Can Cau market is a colourful local market in the North of Vietnam. This authentic and bustling market attracts hundreds of ethnic minority people dressed in their stunning traditional clothes. Can Cau market is also the largest buffalo market in the north-west of Vietnam, with hundreds of buffaloes are sale.
Can Cau market: ethnic minority market in Vietnam
“Be careful!”, a smiling young man is winking at us. A cloud of dust and yelling make us turn our heads. Two buffaloes are charging at each other right behind us – we are at Can Cau market in the North of Vietnam.
With the impact of globalisation, the traditional culture is barely surviving worldwide. The more remote the area, the higher the chances that the culture is alive. In the remote north of Vietnam, with its rugged terrain and difficult access, many hill tribe villages managed to preserve their culture, including their traditional clothes. The best way to see its beauty is to visit local markets attended by the ethnic minority people from various remote villages. Can Cau market is one of these places.
At 6am, when it’s still dark and cold, and fog densely covers the mountains and terraced rice fields, we are riding on our motorbike on the serpentine road from Si Ma Cai to Can Cau market. Whatever the weather, the market starts shortly after dawn.
Locals start flocking to the market with the first light of the day. Some people walk for several hours but the distance doesn’t discourage them from coming to this important weekly event.
Can Cau market is the place to encounter many ethnic minority people.
Located in the mountains near the Chinese border, Can Cau market attracts different ethnic minorities, mainly the Flower Hmong, the Blue Hmong and the Giay (pronounced “Zay”). The Hmong are easily recognised by their colourful traditional costumes, predominantly orange for the Flower Hmong and blue for the Blue Hmong. Unfortunately, we didn’t see any Giay. Or maybe they were invisible among the riot of colours of the Hmong.
Hmong’s bright colours are everywhere – red, yellow, orange, blue… Not surprising as the Flower Hmong have one of the most colourful clothes among different ethnic minorities in Vietnam.
Traditionally, Flower Hmong women wear colourful embroidered blouses and skirts pleated with many meters of fabric and decorated with front and back skirt panels. The skirts’ length varies from knee to ankle. Some women wear long bouffant skirts and shoes on hills making them look very elegant. Olga feels somewhat clumsy in her fancy Gore-tex shoes.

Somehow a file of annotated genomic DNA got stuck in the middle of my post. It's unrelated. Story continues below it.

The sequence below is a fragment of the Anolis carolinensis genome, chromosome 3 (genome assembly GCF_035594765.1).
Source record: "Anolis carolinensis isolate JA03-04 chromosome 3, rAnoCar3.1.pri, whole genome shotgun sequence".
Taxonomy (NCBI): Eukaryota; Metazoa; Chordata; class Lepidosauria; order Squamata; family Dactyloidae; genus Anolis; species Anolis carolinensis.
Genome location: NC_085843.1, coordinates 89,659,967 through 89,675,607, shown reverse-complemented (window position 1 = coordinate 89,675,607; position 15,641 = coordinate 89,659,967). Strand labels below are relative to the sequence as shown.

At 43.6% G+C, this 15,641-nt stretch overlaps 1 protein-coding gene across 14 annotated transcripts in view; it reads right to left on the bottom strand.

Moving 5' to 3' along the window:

Flower Hmong women’ outfit also includes bright plaid headscarves and wraps on their calves, a strip of embroidered and colourful fabric wrapped from the knee down. The Flower Hmong traditional attire could easily make jealous many fashion designers.
We are wandering around Can Cau market admiring ethnic minorities’ traditional clothes, and discovering what is on offer. The market has all kinds of goods, including fruits, vegetables, livestock, clothes, fabrics, rice and corn wine and many other things.
Most of the locals are doing their business and aren’t paying attention to us, except for a few business-savvy Hmong women trying to sell their colourful embroidered bags.
Many women are busy buying clothing. They are meticulously picking traditional blouses, skirts, beautifully embroidered shirt collars, sleeves, wraps of all kinds, bags, purses, and jewellery.
Unfortunately, traditional clothes are becoming a rare sight. Machine-made synthetic clothes “Made in China” are all over the market. Traditional Flower Hmong skirts, pleated with many meters of fabric, are so heavy, hot and expensive to make that women easily trade them for cheap Chinese imitations.
Can Cau market is the biggest buffalo market in the north-west of Vietnam.
Can Cau market is known as the largest buffalo market in the north-west of Vietnam. Each Saturday it attracts hundreds of buffalo owners.
Around 7am, the buffalo area is already very busy and crowded with buffaloes, their owners and stocky buffalo dealers. The atmosphere is lively and vibrant.
All of a sudden, we hear some noise and yelling. Just behind us, two hefty buffaloes are charging at each other. Locking horns and pushing each other, these usually slow and gentle-looking animals become real beasts. Looks like two hot-tempered males are seriously clashing. But as a local explains to us, there are occasionally organised buffalo fighting to test the strength of the animal before deciding on buying.
The buffalo fighting is popular. It attracts the crowds, who take the best viewing (and the most secure) positions in anticipation of the fight. As for us, we just happened to be right near the fighting buffaloes!
The fight was short, and once it’s over, the business is back to normal. Potential buyers are slowly moving around, leisurely but carefully inspecting the animals.